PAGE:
Ryan Kuffner ’19 and Max Veronneau ’19 on the ice for Princeton.
Courtesy of Max Veronneau ’19
‘I want him to know that I’m working harder than him,’ Kuffner said

Long before they were Princeton teammates headed toward the NHL, an accident between Ryan Kuffner ’19 and Max Veronneau ’19 landed one of them in the hospital. They were nine, and Veronneau pushed Kuffner to the ground in a game of touch football, breaking his arm. 

It’s been an ongoing joke ever since.

“He says I pushed him. I don’t know, I just think he’s a little weak on his feet,” said Veronneau. 

“It was always a running thing, knowing that was the kid who broke my arm,” laughed Kuffner.

Despite that encounter, they’re now best friends who have 26 NHL games played between them, and currently play in the minor American Hockey League for NHL farm teams.

They’ve been working out in Kuffner’s backyard every morning throughout the COVID-19 pandemic, pushing each other to get faster and stronger with hopes of earning their way back into the major league full time. 

“The whole point is to push yourself until you can’t do it, and that’s enough,” said Kuffner. “When you have someone there to go even further and you want to beat them in everything, it’s always going to push the threshold of how much I can do.

“I want him to know that I’m working harder than him.”

Veronneau and Kuffner grew up in the same Ottawa neighborhood, but they didn’t become friends until their teens, when both were overlooked by Ontario’s top junior league.

That league would have been a more direct route to the NHL. Instead, they proved themselves in a second-tier junior league, playing two seasons together with the Gloucester Rangers.

Both averaged well over a point per game in Gloucester and caught the attention of Princeton’s men’s hockey staff, but coach Ron Fogarty said it was their character, not the goals and assists, that really made an impression.

“There’s a lot of players who do extremely well in junior hockey, but if they don’t have the component of being a great person, you’re going to bypass them,” said Fogarty, who’s been coaching at Princeton since 2014. “As people, they were tremendous individuals that we could trust on and off the ice.”

They led the Tigers in scoring as linemates all four years of their NCAA careers. Both were intelligent players with a tremendous work ethic. Kuffner’s shooting and skill around the net coupled with Veronneau’s speed and playmaking put them among the best college players in the country.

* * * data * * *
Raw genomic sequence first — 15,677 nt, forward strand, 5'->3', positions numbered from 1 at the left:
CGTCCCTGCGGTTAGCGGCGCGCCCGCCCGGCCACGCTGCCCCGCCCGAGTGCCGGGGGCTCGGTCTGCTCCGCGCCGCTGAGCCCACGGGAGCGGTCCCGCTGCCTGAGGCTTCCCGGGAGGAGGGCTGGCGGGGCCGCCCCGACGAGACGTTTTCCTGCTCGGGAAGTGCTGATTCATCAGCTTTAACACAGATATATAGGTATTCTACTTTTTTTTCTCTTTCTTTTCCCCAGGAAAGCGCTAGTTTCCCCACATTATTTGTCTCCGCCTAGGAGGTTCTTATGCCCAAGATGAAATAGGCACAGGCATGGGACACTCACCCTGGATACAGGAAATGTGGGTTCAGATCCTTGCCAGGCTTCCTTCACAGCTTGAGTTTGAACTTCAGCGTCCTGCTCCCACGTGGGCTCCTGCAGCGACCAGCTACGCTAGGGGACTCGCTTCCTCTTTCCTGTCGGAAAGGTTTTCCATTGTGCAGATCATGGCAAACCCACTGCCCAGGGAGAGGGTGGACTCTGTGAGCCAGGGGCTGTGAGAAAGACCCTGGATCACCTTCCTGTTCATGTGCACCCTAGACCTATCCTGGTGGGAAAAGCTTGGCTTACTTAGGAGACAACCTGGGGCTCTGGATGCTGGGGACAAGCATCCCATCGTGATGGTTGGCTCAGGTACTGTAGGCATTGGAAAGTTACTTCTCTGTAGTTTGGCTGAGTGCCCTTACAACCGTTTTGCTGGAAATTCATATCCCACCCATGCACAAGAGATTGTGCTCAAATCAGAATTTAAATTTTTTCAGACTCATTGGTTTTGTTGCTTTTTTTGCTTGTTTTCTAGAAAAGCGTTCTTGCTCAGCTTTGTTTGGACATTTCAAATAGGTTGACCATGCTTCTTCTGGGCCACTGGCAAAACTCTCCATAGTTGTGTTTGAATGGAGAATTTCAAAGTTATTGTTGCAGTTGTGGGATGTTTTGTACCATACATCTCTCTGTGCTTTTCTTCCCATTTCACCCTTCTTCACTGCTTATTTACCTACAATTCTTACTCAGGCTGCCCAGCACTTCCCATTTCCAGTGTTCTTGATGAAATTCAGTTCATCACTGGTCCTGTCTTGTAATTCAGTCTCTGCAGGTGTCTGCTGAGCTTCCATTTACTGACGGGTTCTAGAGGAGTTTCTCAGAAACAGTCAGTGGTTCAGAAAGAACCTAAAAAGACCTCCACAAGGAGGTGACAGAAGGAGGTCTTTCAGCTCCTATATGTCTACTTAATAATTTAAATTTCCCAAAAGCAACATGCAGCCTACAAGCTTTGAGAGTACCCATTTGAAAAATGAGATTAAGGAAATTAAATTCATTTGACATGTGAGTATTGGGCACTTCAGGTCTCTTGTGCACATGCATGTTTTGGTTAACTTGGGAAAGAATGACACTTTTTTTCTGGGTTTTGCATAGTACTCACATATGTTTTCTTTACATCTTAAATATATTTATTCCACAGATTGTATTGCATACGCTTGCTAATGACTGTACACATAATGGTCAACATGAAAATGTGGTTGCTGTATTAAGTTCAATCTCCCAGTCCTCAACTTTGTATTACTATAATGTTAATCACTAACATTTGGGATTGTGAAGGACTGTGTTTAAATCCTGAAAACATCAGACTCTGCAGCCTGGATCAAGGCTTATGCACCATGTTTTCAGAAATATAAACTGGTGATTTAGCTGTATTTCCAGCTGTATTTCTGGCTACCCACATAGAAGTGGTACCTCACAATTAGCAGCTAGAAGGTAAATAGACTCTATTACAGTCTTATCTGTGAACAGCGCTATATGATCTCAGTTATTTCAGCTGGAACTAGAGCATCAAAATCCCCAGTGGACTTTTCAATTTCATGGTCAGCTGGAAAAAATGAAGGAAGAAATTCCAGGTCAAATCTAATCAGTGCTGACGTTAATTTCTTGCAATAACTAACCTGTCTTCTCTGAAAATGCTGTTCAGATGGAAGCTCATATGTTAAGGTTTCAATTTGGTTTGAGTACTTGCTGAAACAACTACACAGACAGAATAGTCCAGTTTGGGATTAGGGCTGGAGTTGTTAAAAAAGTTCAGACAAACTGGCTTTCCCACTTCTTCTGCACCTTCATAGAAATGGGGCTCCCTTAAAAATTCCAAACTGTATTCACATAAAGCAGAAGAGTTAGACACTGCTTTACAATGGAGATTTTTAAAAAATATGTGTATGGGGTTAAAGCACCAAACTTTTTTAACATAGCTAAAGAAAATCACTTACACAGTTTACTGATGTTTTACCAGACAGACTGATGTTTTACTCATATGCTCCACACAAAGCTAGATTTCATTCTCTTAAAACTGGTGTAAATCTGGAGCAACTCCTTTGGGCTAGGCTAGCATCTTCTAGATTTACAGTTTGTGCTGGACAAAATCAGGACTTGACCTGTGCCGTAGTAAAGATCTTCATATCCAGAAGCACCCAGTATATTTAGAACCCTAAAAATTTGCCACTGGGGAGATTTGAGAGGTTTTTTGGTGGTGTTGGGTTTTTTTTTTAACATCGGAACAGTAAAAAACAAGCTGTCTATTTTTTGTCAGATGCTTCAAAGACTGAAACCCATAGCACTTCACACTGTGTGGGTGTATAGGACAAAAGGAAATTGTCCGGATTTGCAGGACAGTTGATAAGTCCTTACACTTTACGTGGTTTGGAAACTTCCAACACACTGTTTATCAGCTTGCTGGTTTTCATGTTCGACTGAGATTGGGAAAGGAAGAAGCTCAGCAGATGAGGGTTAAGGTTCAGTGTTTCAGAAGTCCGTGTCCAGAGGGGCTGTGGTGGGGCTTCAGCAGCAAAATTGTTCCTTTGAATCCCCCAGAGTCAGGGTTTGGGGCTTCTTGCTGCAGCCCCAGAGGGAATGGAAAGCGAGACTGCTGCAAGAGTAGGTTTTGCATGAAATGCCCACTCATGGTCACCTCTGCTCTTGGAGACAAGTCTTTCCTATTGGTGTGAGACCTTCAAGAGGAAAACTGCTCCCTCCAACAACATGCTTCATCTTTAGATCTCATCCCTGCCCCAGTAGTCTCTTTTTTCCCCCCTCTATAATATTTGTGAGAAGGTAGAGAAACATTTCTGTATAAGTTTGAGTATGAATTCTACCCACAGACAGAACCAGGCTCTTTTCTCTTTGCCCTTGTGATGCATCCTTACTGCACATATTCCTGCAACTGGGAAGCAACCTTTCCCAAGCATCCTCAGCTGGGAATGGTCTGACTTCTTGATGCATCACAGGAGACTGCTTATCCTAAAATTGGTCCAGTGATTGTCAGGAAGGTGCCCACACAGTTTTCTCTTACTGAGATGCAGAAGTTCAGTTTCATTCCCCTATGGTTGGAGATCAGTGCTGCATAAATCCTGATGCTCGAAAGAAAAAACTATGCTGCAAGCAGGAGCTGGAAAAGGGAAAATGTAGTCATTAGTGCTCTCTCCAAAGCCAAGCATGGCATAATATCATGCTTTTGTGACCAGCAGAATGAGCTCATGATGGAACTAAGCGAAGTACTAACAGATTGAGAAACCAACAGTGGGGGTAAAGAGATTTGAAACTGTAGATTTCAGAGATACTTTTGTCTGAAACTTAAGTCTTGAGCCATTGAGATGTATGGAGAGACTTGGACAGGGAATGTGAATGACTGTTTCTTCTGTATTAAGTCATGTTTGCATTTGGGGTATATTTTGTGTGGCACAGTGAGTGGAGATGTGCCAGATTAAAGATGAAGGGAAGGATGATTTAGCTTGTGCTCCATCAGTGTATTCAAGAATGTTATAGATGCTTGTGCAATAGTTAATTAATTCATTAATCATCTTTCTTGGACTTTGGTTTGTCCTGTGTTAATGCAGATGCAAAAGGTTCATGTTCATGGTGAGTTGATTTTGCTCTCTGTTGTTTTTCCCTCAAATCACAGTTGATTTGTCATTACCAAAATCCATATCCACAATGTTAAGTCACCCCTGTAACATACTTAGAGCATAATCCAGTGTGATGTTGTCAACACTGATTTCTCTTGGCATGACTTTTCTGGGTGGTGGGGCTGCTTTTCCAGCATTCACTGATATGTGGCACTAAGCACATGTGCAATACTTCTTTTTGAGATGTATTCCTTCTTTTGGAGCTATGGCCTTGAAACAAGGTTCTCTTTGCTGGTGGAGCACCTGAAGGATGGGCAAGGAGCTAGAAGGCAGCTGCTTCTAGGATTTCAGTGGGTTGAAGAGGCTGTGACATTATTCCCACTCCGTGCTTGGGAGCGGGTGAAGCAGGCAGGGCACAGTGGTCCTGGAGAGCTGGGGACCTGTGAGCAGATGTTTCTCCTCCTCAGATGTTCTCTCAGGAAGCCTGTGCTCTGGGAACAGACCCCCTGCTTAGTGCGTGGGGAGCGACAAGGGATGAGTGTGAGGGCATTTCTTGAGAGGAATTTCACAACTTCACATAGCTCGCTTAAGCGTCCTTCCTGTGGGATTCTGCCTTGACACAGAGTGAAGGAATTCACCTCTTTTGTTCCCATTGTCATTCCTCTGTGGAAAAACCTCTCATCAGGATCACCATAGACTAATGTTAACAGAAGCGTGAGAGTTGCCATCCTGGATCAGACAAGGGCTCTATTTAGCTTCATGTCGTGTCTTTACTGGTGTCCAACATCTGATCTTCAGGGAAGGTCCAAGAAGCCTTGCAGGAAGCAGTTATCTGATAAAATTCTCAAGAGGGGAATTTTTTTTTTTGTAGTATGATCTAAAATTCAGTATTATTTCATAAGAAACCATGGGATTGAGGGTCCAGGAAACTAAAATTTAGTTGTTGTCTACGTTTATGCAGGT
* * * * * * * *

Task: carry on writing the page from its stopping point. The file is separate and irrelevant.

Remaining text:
They also worked hard off the ice, determined to take advantage of a Princeton education. When they weren’t skating, they were hitting the books.

“I think school really helped me out in a way because it was so challenging,” said Veronneau. “Learning how to work through adversity and everything, I think that really helped out my hockey game, too.”

The 2017-18 season, their junior year, was historic for both players. 

Veronneau set the record for most points by a Tiger with 55, while Kuffner set the record for most goals with 29. They led Princeton to its first ECAC championship since 2008 with a 2-1 overtime win over Clarkson.

“I don’t think we realized the magnitude of it,” said Kuffner. “It was unbelievable, probably one of the best moments of my life.”

Both were Hobey Baker Award nominees after their senior years, and NHL teams took notice.

Kuffner, Veronneau, and teammate Josh Teves ’19 sign with the NHL.
Ron Fogarty
On March 12, 2019, after a day of classes and studying for upcoming exams, Kuffner, Veronneau, and teammate Josh Teves ’19 put pen to paper in Fogarty’s office. 

“Wow, this is happening, we’re going to play in the NHL,” said Veronneau. “It was a pretty surreal feeling, hard to describe it.”

Kuffner joined the storied Detroit Red Wings franchise and Veronneau signed with their hometown Ottawa Senators. Veronneau was traded to the Toronto Maple Leafs on Feb. 19; five days later Kuffner was sent to the Edmonton Oilers. 

Despite playing games in the NHL, neither player has solidified his place. They’ll have to prove their worth in the minors first. Calling themselves “late bloomers,” they believe they have what it takes to make it into the top-flight permanently: the same work ethic they learned at Princeton.